Altered isoform-specific expression of SHANK3 in ASD brain tissues with increased DNA methylation. (A) Diagram of multiple intragenic promoters and promoter specific isoforms of SHANK3a–f. SHANK3b–e are transcribed from intronic regions as diagramed. These transcripts were confirmed by RT–PCR using isoform-specific primers in human brains. The full-length mRNA for each isoform have not been characterized. The exons highlighted in red are alternatively spliced exons. (B) The expression of the SHANK3e in ASD cerebellum with increased methylation was significantly lower than in controls (#P = 0.0006) and ASD with normal methylation (*P = 0.02). Expression of SHANK3e was also reduced in ASD BA19 with increased methylation compared with ASD with low methylation (#P = 0.004) and controls (*P = 0.001). (C) The expression of both E21+ and E21− variants was decreased in ASD tissues with increased methylation (n = 4) compared with controls (n = 5) and ASD with normal methylation (n = 5). For the E21+ variant, #P < 0.01 for ASD samples with increased methylation versus controls, and *P < 0.03 for increased methylation versus normal methylation. For the E21− variant, ¥P < 0.001 for ASD samples with increased methylation versus controls, &P < 0.006 for ASD samples with increased methylation versus normal methylation. (D) The structure of SHANK3c1-c3 splice variants and primer design for RT–PCR (red arrows). (E) RT–PCR analysis of SHANK3c1–c3 in cerebellum. The reduced expression of SHANK3c1-c3 isoforms in ASD UMB1182, UMB1174 and AN16115 cerebellum with significantly increased methylation in CGI-2 compared with controls (N) or ASD with a lower level of increased methylation in AN07948. An extra band (red arrow) was sometimes seen in both ASD and control samples but the sequencing of this band revealed either SHANK3c1 or SHANK3c2, indicating that this band reflected an artifact of gel electrophoresis. (F) SHANK3c1 and c2 are significantly decreased in BA19 of ASD with increased methylation. (G) The structure of SHANK3s1–s3 splice variants and primer design for RT–PCR (red arrows). (H) Reduced expression of SHANK3s1–s3 splice variant in ASD cerebellum with increased methylation in CGI-2. (I) Altered SHANK3s1–s3 expression in ASD BA19 with increased methylation in CGI-2. (J) The structure of exon 18 splice variants and tissue-specific alternative splicing. The primers for RT–PCR are shown as red arrows. (K and L) Altered alternative splicing of exon 18 in ASD brain tissues with increased methylation in ASD cerebellum and BA19 tissues. (M) The structure of exon 21 splice variants and primer locations. Primer pair of P1 and P3 was used to detect the E21− variant. The condition would not amplify the E21+ variant because the product is >3 kb. Primer pair P1 and P2 was used to detect E21+ variant. The information of age and gender for brain tissues used for RT–PCR are listed in the Supplementary Material, Table S5.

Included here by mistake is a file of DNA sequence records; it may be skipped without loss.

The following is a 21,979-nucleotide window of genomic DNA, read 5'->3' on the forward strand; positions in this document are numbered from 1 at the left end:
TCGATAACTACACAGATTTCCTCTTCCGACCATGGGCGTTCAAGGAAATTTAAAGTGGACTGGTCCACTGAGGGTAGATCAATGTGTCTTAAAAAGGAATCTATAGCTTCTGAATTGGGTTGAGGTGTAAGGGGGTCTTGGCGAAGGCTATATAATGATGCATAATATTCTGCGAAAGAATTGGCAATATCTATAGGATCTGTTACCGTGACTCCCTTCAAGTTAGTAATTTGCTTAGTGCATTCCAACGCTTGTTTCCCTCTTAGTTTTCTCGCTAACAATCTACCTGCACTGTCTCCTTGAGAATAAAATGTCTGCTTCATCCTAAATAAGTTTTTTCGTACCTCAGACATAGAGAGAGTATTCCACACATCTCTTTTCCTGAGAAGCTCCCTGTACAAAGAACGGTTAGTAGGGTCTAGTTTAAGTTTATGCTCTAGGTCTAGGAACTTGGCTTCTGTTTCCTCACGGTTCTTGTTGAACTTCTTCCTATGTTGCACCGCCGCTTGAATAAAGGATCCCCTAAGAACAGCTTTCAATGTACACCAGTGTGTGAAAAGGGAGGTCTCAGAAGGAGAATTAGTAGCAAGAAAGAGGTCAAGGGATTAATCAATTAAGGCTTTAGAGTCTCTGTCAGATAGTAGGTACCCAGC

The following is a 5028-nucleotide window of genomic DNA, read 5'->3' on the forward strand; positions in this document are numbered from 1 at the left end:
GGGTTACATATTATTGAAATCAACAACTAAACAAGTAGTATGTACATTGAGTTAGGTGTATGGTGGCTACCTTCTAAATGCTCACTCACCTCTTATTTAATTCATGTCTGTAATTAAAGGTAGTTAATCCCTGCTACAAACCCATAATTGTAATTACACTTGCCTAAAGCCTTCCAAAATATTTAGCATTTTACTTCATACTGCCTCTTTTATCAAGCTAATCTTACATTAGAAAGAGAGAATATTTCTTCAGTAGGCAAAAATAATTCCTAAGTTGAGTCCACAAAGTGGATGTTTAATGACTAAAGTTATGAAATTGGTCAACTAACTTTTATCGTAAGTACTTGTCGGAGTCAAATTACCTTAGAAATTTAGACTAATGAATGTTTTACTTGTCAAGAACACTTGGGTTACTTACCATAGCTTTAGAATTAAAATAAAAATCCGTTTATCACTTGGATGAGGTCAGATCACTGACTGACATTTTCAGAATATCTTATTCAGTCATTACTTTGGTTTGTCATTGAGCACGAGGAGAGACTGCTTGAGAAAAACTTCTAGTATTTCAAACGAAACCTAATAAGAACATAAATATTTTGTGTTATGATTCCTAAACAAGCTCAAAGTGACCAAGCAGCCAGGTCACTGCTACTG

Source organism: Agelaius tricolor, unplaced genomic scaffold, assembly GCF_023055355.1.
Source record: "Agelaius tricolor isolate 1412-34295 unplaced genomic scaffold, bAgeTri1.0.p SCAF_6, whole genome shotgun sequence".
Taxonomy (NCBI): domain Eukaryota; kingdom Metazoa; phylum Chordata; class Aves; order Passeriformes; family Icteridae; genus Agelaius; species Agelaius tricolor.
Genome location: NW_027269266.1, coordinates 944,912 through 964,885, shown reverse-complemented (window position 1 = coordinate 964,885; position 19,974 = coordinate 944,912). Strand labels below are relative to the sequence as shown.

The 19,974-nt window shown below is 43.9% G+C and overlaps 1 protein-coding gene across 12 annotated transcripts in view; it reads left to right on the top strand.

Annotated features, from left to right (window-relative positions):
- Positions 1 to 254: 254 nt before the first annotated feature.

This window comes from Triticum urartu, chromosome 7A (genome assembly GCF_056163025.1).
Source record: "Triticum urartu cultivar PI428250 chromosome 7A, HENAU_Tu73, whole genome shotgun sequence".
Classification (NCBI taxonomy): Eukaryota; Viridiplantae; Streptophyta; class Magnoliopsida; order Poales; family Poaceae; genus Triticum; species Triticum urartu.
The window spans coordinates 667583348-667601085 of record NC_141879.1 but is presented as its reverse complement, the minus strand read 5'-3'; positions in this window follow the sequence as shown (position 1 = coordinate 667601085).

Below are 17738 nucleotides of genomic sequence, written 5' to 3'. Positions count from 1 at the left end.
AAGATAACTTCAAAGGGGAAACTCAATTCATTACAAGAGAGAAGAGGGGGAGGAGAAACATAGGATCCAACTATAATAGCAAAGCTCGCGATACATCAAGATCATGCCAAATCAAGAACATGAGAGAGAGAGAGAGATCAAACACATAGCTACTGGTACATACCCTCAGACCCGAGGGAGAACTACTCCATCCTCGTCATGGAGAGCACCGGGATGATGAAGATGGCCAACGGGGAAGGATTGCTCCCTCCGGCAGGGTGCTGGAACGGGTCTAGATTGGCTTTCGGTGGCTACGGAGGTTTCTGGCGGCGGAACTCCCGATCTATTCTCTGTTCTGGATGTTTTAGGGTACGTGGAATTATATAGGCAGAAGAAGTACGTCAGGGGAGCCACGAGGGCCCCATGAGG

Isoform-specific expression of SHANK3 is altered in ASD brain tissue with increased methylation

Previous reports suggest that SHANK3 pre-mRNA transcripts undergo alternative splicing. However, many of these transcripts have not been fully characterized (18,33). Using different combinations of primers anchoring at different exons, we amplified more than 20 mRNA isoforms of SHANK3 from human and mouse brains (data not shown). The large number of SHANK3 transcripts was resulted from the combination of six promoters and alternative splicing of coding exons 11, 11a, 12, 18, 21 and 22. The mRNA transcripts initiated from six different promoters of the SHANK3 gene were named SHANK3a–f, respectively (Fig. 3A). The SHANK3be isoforms are transcribed from intronic regions as diagramed and confirmed by RT–PCR in human brain. SHANK3f is initiated within the exon 21 (28). We also identified a new exon, exon 11a, as described in detail in Supplementary Material, Figure S11. We found that the alternative splicing pattern of exon 18 is tissue specific (Fig. 3J). The inclusion of exon 18 is predominant in cerebellum while the exclusion of exon 18 is seen in liver and heart. SHANK3 exon 21, which is also alternatively spliced (Fig. 3M), contains a Homer-binding site that is predicted to be important for mGluR5 interaction (15). These data suggested the functional relevance of SHANK3 from these alternatively spliced exons. Western blot analysis of control human brain tissues using a SHANK3 antibody did not produce reliable data. The same antibody, however, revealed multiple protein bands in mouse brain confirming the presence of multiple SHANK3 protein isoforms (28). SHANK3a represented a full length of SHANK3 protein. SHANK3b lacks the alternatively spliced exons 18 and 21 that encode the proline-rich region containing the Homer-binding site. However, we were not able to fully characterize the mRNAs for other isoforms because they are typically longer than 4–6 kb in size. Northern blot analysis of SHANK3 using total RNA isolated from human brain tissues was not successful due to the poor quality of RNA isolated from postmortem tissues.